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Zinc

General Information

Zinc is a metal. It is known as an essential trace element because humans need only small amounts in order for our bodies to function properly. It is available as a supplement, but it can also be found in foods such as lean meats, shellfish, oysters, whole grains, dairy products, nuts, and legumes (e.g., peanuts, soybeans).

Common Name(s)

zinc

Scientific Name(s)

zinc

How is this product usually used?

Zinc is usually taken by mouth (orallyorallyto be taken by mouth (swallowed)). It is available in different forms that may include tablets, capsules, chewables (e.g., gummies, tablets), powders, strips, lozenges, and liquids. It is also available in a form that can be applied directly onto the skin (topicallytopicallyto be applied on the skin).

Table 1 lists the usual dose range and the recommended dietary allowance (RDA) for zinc for different age groups

Table 1 Usual dose range and RDA for zinc for different age groups

Age group

Zinc (mg/day)

RDA

Usual dose range (for zinc from non-picolinate sources)

Usual dose range (for zinc picolinate)

Infants

0-6 months

2*

0.2–2

7–12 months

3

0.2–2

Children

1–3 years

3

0.4–7

4–8 years

5

0.4–12

Adolescent males

9–13 years

8

0.4–23

14–18 years

11

0.7–34

Adult males

>19 years

11

0.7–50

0.7–25†

Adolescent females

9–13 years

8

0.4–23

14–18 years

9

0.7–34

Adult females

>19 years

8

0.7–50

0.7–25†

Pregnancy

14–18 years

12

0.7–50

19–50 years

11

0.7–50

Breast-feeding

14–18 years

13

0.7–50

19–50 years

12

0.7–50


Adequate Intake (AI)

When zinc picolinate is used for zinc supplement, it should only be used by adults. Do not use beyond 3 months without approval of a health care provider.

Zinc supplements should be taken with food and a few hours before or after taking medications.

Your health care provider may have recommended using this product in other ways. Contact a health care provider if you have questions.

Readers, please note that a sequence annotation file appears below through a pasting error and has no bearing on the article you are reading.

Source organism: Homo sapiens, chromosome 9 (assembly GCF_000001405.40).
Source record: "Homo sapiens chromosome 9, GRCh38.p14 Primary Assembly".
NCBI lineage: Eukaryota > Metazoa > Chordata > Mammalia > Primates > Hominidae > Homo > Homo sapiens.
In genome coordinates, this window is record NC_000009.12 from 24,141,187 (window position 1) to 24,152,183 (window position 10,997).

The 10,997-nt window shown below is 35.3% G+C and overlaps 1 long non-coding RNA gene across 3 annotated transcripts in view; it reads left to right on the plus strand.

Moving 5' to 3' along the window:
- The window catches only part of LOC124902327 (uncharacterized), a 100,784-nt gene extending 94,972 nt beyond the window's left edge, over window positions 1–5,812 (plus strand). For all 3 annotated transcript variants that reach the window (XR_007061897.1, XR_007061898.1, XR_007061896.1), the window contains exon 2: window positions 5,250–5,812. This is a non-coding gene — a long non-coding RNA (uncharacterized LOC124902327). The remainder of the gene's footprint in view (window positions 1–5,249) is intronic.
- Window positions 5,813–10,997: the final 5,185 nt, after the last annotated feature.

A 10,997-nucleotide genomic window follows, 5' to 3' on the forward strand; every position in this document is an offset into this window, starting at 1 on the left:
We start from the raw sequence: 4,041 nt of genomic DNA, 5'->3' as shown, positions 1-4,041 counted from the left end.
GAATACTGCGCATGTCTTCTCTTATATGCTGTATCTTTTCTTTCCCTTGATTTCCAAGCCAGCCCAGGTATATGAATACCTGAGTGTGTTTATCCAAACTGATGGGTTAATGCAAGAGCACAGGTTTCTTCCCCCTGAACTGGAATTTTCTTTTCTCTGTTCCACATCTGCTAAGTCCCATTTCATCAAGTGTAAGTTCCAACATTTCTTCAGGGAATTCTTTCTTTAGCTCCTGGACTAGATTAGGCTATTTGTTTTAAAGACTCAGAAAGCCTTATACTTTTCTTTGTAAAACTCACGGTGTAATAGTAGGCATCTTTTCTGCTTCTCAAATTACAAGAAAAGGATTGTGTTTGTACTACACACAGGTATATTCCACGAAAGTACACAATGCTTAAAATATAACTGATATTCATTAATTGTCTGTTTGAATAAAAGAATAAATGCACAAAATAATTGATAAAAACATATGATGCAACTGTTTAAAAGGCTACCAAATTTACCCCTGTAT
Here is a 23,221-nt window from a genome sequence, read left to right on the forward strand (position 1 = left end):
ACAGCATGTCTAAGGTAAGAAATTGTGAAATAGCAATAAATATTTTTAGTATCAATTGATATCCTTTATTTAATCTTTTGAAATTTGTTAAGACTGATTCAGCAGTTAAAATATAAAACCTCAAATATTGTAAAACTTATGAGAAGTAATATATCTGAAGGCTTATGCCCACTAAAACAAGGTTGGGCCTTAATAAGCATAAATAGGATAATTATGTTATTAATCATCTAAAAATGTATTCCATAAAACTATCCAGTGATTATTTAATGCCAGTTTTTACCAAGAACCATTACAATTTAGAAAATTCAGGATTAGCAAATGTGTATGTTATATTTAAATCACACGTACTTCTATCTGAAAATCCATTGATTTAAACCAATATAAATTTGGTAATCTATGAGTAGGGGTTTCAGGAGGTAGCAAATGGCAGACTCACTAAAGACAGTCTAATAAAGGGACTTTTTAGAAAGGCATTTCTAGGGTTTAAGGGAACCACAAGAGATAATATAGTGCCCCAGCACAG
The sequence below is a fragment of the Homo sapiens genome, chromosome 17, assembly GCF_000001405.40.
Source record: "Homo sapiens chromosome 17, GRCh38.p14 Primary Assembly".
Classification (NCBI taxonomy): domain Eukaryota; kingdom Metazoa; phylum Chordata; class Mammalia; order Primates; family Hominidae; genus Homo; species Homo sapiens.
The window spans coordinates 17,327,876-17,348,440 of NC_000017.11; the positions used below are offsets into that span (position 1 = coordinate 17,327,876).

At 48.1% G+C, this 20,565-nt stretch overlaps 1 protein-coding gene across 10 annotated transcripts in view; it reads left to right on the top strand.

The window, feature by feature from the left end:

What is this product used for?

Zinc is important in maintaining overall good health. Zinc helps with proper immune function and maintenance of healthy skin and connective tissue. It also helps the body break down carbohydrates, fats, and proteins into useable sources. At doses at or above the RDA, zinc supplementation is used to prevent zinc deficiency, which is rare in North America.

Studies of zinc to treat the common cold have had mixed results, with some trials suggesting that zinc lozenges may reduce symptoms and shorten the duration of a cold when used within the first 24 hours of getting the cold. The inconsistent findings may be related to the different zinc formulations (containing different amounts of zinc) that were used. More studies are needed to confirm its benefits.

There is also research showing that oral zinc, in combination with vitamins C and E and beta-carotene (a form of vitamin A), may delay progression or lower the risk of vision loss in some people with advanced, age-related macular deterioration.

There is good evidence for the effectiveness of zinc in treating diarrhea in malnourished children and in treating stomach ulcers. Other uses of zinc include treatment of acne, ADHD, herpes simplex virus infection, and sickle cell anemia. However, there is not enough evidence of the effectiveness of zinc for these conditions; additional studies are required to confirm its benefits.